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February 11, 2010

Cutting Large Tenons for the Holtzapffel Workbench: Part II

There are a lot of good information in print and on the Internet about building the Holtzapffel workbench. Because of that, I don't want to duplicate the work of others that have done a great job in explaining overall how to build this awesome bench.

But as I was building mine, I came across obstacles I had to overcome just because of the sear size of the parts I was dealing with. So I thought I'd share some of the trickier parts in building this bench.


This is the second part of a two part video on methods of cutting tenons on our large 3" x 5 1/2" tree trunk legs.

Comments (2)

Richard:

Thank-you for the video, your timing could not be better as I'm just starting to build a new bench for myself (another one). And I find I would be doing it as you have shown but with one exception. Instead of relying on the stop block on the miter gauge, I think it might be easier to use the saw fence as the limiting stop. By doing so it would not be necessary to change the blade height to finish the shoulder cut, but rather cut all the way across all 8 tenons at the fist height setting and then raise the dado blade one time, or more if needed, to reach the final depth on all 8 tenons.

What do you think?
Richard
rtkville@yahoo.com

Woodworkers Resource:

Richard,

I'm surprised that I've not gotten more emails about how I cut the finished depth of the tenon on each leg and then went back and lowered the dado blade and cut the rest of the tenon. This isn't normally how I cut tenons.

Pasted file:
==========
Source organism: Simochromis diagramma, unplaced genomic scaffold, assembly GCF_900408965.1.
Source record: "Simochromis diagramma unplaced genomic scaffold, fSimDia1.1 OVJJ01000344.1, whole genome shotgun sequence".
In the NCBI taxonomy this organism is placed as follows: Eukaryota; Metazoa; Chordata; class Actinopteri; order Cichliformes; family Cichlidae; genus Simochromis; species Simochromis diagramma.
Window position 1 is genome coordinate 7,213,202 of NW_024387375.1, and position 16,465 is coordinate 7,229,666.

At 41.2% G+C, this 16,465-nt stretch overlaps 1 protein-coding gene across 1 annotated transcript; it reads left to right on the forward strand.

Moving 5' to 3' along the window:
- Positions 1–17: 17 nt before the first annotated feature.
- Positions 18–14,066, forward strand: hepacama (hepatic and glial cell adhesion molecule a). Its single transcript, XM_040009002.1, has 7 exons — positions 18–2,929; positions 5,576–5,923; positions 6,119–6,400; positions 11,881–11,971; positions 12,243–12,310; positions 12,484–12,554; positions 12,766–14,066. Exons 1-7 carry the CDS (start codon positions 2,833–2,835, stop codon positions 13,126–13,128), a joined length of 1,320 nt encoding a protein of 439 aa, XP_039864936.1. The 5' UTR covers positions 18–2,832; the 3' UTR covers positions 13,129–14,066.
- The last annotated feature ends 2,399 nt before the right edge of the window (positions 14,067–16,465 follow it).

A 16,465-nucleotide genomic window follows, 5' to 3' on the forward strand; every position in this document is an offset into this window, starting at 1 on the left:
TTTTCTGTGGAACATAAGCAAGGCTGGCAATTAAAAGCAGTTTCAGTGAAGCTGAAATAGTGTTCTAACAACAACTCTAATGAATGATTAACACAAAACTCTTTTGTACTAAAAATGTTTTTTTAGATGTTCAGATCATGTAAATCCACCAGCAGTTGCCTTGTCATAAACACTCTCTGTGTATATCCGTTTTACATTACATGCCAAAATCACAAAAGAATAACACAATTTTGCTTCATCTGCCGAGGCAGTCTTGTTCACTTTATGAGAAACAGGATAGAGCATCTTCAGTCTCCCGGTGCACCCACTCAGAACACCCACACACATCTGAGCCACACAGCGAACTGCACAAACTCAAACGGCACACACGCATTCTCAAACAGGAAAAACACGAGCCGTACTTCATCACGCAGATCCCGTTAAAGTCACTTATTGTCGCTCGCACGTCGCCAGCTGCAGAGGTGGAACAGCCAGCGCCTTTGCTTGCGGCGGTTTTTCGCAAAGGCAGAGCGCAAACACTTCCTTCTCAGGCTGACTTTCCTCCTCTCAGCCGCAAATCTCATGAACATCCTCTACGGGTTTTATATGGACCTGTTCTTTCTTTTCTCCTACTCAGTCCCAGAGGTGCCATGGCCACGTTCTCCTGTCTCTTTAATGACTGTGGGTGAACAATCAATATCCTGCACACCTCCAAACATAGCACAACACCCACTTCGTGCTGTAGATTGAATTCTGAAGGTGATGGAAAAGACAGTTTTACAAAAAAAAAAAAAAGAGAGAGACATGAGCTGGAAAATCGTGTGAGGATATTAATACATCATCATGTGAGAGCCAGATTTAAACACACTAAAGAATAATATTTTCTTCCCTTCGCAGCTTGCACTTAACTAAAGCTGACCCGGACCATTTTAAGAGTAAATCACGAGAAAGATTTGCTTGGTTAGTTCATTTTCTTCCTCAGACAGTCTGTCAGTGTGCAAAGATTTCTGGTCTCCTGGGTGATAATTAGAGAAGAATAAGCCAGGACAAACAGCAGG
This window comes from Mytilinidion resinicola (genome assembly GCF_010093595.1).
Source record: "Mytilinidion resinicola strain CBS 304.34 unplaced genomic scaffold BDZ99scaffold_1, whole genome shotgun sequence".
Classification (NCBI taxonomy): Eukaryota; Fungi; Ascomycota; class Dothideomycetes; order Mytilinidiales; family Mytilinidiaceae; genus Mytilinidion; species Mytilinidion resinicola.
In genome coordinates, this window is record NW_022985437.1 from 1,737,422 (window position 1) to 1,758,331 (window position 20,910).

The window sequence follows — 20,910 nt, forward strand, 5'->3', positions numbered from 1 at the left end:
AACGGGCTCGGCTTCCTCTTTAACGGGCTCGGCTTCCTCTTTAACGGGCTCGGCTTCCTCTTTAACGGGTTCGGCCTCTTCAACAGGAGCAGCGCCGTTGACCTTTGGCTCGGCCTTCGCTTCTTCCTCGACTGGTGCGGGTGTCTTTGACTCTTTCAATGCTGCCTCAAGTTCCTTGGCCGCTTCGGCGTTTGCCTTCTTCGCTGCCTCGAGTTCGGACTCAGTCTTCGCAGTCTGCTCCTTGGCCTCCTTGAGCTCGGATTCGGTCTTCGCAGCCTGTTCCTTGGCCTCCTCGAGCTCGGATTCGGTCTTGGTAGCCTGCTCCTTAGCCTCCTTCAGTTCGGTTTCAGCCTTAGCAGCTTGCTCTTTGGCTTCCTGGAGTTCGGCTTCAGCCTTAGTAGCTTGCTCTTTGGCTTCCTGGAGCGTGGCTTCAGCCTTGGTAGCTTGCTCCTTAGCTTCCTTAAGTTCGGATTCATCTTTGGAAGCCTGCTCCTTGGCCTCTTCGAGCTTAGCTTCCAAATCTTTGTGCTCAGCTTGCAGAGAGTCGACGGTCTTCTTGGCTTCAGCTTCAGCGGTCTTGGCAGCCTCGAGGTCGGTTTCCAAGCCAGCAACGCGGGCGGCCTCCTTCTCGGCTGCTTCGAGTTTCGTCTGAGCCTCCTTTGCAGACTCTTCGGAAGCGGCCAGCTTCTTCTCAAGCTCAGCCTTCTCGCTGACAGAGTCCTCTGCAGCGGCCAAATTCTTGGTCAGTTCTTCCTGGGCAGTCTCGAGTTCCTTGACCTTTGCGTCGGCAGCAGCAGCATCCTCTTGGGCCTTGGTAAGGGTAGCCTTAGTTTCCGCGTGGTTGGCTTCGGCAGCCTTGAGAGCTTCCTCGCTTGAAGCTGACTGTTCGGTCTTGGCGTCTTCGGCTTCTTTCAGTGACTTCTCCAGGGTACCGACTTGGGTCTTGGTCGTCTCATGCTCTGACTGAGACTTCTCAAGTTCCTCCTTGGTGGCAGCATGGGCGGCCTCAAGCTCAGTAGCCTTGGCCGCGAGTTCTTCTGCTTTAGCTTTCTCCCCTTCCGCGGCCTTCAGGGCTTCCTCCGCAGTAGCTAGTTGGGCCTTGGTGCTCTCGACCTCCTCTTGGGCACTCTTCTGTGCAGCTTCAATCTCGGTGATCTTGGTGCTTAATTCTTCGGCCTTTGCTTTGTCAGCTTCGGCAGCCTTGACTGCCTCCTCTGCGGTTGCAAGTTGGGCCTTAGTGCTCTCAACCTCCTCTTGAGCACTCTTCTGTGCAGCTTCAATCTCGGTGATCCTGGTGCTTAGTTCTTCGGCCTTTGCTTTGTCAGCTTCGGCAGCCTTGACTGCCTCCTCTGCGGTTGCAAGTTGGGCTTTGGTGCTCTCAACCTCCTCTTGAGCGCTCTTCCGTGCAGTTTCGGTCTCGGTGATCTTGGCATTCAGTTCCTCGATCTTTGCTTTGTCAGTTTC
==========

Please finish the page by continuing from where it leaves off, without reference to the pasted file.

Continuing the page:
The stop on the Osbourne Miter Gauge fence is designed to flip up out of the way so that once your first cut is made at the base of the tenon, you can then move the leg down and make the same depth cut all the way to the end of the tenon. This is a much more efficient way of cutting the tenons than I showed because you don't have to move the height of the blade back and forth, you make all the cuts at the same height before you have to move it.

The reason I did mine the way I did was I couldn't get the fence stop to flip up completely out of the way of the stock. It would flip up, but would hit the stock if I tried to slide it past. I soon discovered (after it was too late) that the stop was simply tighten too much and once I loosen it, worked properly.

I hope to do a review of the Osbourne Miter Gauge in an episode soon, which will show what I mean if none of what I just wrote makes any sense, (which is likely!).

Now to address your specific question. Your way of using the table saw fence as the stop will work, with one added safety step. Clamp a piece of wood to the fence end closest to you and use this as your distance stop. Once the stock moves past this piece of wood and before in enters the blade there will be an open space gap between the stock and the table saw fence. This prevents the stock from binding between the fence and blade which could cause kick back.

With that extra safety feature your way will work beautifully.

Let me know if you have any more questions and good luck on that bench!

Craig

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